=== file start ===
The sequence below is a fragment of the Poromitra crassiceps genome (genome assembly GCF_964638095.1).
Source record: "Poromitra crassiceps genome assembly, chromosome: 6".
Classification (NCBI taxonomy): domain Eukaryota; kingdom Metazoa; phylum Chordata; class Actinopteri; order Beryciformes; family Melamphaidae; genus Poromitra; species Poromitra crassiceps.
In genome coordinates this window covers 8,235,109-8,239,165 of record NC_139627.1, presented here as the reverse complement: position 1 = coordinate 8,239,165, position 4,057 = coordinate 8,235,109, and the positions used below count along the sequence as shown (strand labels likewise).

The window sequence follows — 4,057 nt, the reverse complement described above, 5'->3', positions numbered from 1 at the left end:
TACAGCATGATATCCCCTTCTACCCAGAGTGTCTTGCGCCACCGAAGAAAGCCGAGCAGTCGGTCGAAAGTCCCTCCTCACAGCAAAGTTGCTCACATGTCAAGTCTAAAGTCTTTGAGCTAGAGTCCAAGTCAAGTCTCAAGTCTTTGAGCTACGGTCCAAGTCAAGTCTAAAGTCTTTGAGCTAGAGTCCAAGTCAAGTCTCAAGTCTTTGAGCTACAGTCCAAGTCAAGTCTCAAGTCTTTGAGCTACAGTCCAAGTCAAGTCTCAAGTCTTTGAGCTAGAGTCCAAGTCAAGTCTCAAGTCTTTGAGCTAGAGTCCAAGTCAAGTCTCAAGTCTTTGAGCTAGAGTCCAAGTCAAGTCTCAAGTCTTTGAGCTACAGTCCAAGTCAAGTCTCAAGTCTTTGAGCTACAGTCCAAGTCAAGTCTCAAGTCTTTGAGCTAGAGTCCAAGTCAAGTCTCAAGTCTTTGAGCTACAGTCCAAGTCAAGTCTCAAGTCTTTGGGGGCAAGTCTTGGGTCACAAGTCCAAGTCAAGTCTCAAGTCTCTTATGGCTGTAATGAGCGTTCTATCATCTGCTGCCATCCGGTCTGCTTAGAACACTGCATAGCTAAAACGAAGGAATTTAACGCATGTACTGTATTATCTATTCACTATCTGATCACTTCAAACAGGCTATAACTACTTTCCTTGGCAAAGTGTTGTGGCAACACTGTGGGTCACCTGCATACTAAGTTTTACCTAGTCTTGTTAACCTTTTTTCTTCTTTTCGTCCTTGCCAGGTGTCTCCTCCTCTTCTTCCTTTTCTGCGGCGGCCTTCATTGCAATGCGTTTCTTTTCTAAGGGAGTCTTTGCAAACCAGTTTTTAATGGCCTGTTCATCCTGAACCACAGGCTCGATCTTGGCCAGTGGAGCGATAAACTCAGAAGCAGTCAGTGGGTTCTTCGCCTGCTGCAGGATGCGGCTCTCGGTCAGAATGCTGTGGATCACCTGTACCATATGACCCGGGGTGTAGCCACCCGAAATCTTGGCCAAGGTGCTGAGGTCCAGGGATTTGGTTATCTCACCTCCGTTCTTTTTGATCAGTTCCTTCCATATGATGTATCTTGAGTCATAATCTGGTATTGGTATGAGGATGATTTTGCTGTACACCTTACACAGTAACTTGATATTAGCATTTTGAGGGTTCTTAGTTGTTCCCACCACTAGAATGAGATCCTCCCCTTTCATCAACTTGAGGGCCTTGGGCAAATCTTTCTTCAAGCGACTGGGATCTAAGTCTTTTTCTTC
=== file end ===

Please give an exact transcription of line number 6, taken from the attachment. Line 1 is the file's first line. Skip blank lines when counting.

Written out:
TACAGCATGATATCCCCTTCTACCCAGAGTGTCTTGCGCCACCGAAGAAAGCCGAGCAGTCGGTCGAAAGTCCCTCCTCACAGCAAAGTTGCTCACATGTCAAGTCTAAAGTCTTTGAGCTAGAGTCCAAGTCAAGTCTCAAGTCTTTGAGCTACGGTCCAAGTCAAGTCTAAAGTCTTTGAGCTAGAGTCCAAGTCAAGTCTCAAGTCTTTGAGCTACAGTCCAAGTCAAGTCTCAAGTCTTTGAGCTACAGTCCAAGTCAAGTCTCAAGTCTTTGAGCTAGAGTCCAAGTCAAGTCTCAAGTCTTTGAGCTAGAGTCCAAGTCAAGTCTCAAGTCTTTGAGCTAGAGTCCAAGTCAAGTCTCAAGTCTTTGAGCTACAGTCCAAGTCAAGTCTCAAGTCTTTGAGCTACAGTCCAAGTCAAGTCTCAAGTCTTTGAGCTAGAGTCCAAGTCAAGTCTCAAGTCTTTGAGCTACAGTCCAAGTCAAGTCTCAAGTCTTTGGGGGCAAGTCTTGGGTCACAAGTCCAAGTCAAGTCTCAAGTCTCTTATGGCTGTAATGAGCGTTCTATCATCTGCTGCCATCCGGTCTGCTTAGAACACTGCATAGCTAAAACGAAGGAATTTAACGCATGTACTGTATTATCTATTCACTATCTGATCACTTCAAACAGGCTATAACTACTTTCCTTGGCAAAGTGTTGTGGCAACACTGTGGGTCACCTGCATACTAAGTTTTACCTAGTCTTGTTAACCTTTTTTCTTCTTTTCGTCCTTGCCAGGTGTCTCCTCCTCTTCTTCCTTTTCTGCGGCGGCCTTCATTGCAATGCGTTTCTTTTCTAAGGGAGTCTTTGCAAACCAGTTTTTAATGGCCTGTTCATCCTGAACCACAGGCTCGATCTTGGCCAGTGGAGCGATAAACTCAGAAGCAGTCAGTGGGTTCTTCGCCTGCTGCAGGATGCGGCTCTCGGTCAGAATGCTGTGGATCACCTGTACCATATGACCCGGGGTGTAGCCACCCGAAATCTTGGCCAAGGTGCTGAGGTCCAGGGATTTGGTTATCTCACCTCCGTTCTTTTTGATCAGTTCCTTCCATATGATGTATCTTGAGTCATAATCTGGTATTGGTATGAGGATGATTTTGCTGTACACCTTACACAGTAACTTGATATTAGCATTTTGAGGGTTCTTAGTTGTTCCCACCACTAGAATGAGATCCTCCCCTTTCATCAACTTGAGGGCCTTGGGCAAATCTTTCTTCAAGCGACTGGGATCTAAGTCTTTTTCTTC